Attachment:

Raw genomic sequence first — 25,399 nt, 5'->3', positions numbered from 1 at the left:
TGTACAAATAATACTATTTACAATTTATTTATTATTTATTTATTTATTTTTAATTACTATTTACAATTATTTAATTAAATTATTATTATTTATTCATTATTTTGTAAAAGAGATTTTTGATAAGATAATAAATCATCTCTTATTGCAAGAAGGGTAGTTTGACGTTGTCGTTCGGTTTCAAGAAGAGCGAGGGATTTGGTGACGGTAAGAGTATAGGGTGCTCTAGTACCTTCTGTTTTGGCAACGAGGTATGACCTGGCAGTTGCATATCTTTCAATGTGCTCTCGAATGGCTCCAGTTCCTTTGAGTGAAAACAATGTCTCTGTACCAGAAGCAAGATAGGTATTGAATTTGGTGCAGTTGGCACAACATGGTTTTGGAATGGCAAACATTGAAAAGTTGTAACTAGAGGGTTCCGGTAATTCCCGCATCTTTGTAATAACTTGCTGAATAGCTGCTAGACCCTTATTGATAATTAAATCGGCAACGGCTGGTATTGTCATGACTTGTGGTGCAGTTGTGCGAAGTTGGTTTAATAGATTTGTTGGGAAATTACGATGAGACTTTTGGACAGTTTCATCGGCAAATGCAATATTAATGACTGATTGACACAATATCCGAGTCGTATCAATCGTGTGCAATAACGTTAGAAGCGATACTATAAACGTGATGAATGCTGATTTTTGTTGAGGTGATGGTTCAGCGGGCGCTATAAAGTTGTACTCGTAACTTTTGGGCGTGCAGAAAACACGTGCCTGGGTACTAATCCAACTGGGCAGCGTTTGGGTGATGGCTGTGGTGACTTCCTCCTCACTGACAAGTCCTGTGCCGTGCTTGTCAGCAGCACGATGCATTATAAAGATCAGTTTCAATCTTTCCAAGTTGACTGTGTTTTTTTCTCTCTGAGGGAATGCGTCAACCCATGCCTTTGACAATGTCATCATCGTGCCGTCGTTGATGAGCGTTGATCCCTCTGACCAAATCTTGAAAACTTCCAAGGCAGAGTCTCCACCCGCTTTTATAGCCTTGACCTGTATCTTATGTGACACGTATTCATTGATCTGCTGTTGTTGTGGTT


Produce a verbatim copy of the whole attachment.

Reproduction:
Raw genomic sequence first — 25,399 nt, 5'->3', positions numbered from 1 at the left:
TGTACAAATAATACTATTTACAATTTATTTATTATTTATTTATTTATTTTTAATTACTATTTACAATTATTTAATTAAATTATTATTATTTATTCATTATTTTGTAAAAGAGATTTTTGATAAGATAATAAATCATCTCTTATTGCAAGAAGGGTAGTTTGACGTTGTCGTTCGGTTTCAAGAAGAGCGAGGGATTTGGTGACGGTAAGAGTATAGGGTGCTCTAGTACCTTCTGTTTTGGCAACGAGGTATGACCTGGCAGTTGCATATCTTTCAATGTGCTCTCGAATGGCTCCAGTTCCTTTGAGTGAAAACAATGTCTCTGTACCAGAAGCAAGATAGGTATTGAATTTGGTGCAGTTGGCACAACATGGTTTTGGAATGGCAAACATTGAAAAGTTGTAACTAGAGGGTTCCGGTAATTCCCGCATCTTTGTAATAACTTGCTGAATAGCTGCTAGACCCTTATTGATAATTAAATCGGCAACGGCTGGTATTGTCATGACTTGTGGTGCAGTTGTGCGAAGTTGGTTTAATAGATTTGTTGGGAAATTACGATGAGACTTTTGGACAGTTTCATCGGCAAATGCAATATTAATGACTGATTGACACAATATCCGAGTCGTATCAATCGTGTGCAATAACGTTAGAAGCGATACTATAAACGTGATGAATGCTGATTTTTGTTGAGGTGATGGTTCAGCGGGCGCTATAAAGTTGTACTCGTAACTTTTGGGCGTGCAGAAAACACGTGCCTGGGTACTAATCCAACTGGGCAGCGTTTGGGTGATGGCTGTGGTGACTTCCTCCTCACTGACAAGTCCTGTGCCGTGCTTGTCAGCAGCACGATGCATTATAAAGATCAGTTTCAATCTTTCCAAGTTGACTGTGTTTTTTTCTCTCTGAGGGAATGCGTCAACCCATGCCTTTGACAATGTCATCATCGTGCCGTCGTTGATGAGCGTTGATCCCTCTGACCAAATCTTGAAAACTTCCAAGGCAGAGTCTCCACCCGCTTTTATAGCCTTGACCTGTATCTTATGTGACACGTATTCATTGATCTGCTGTTGTTGTGGTT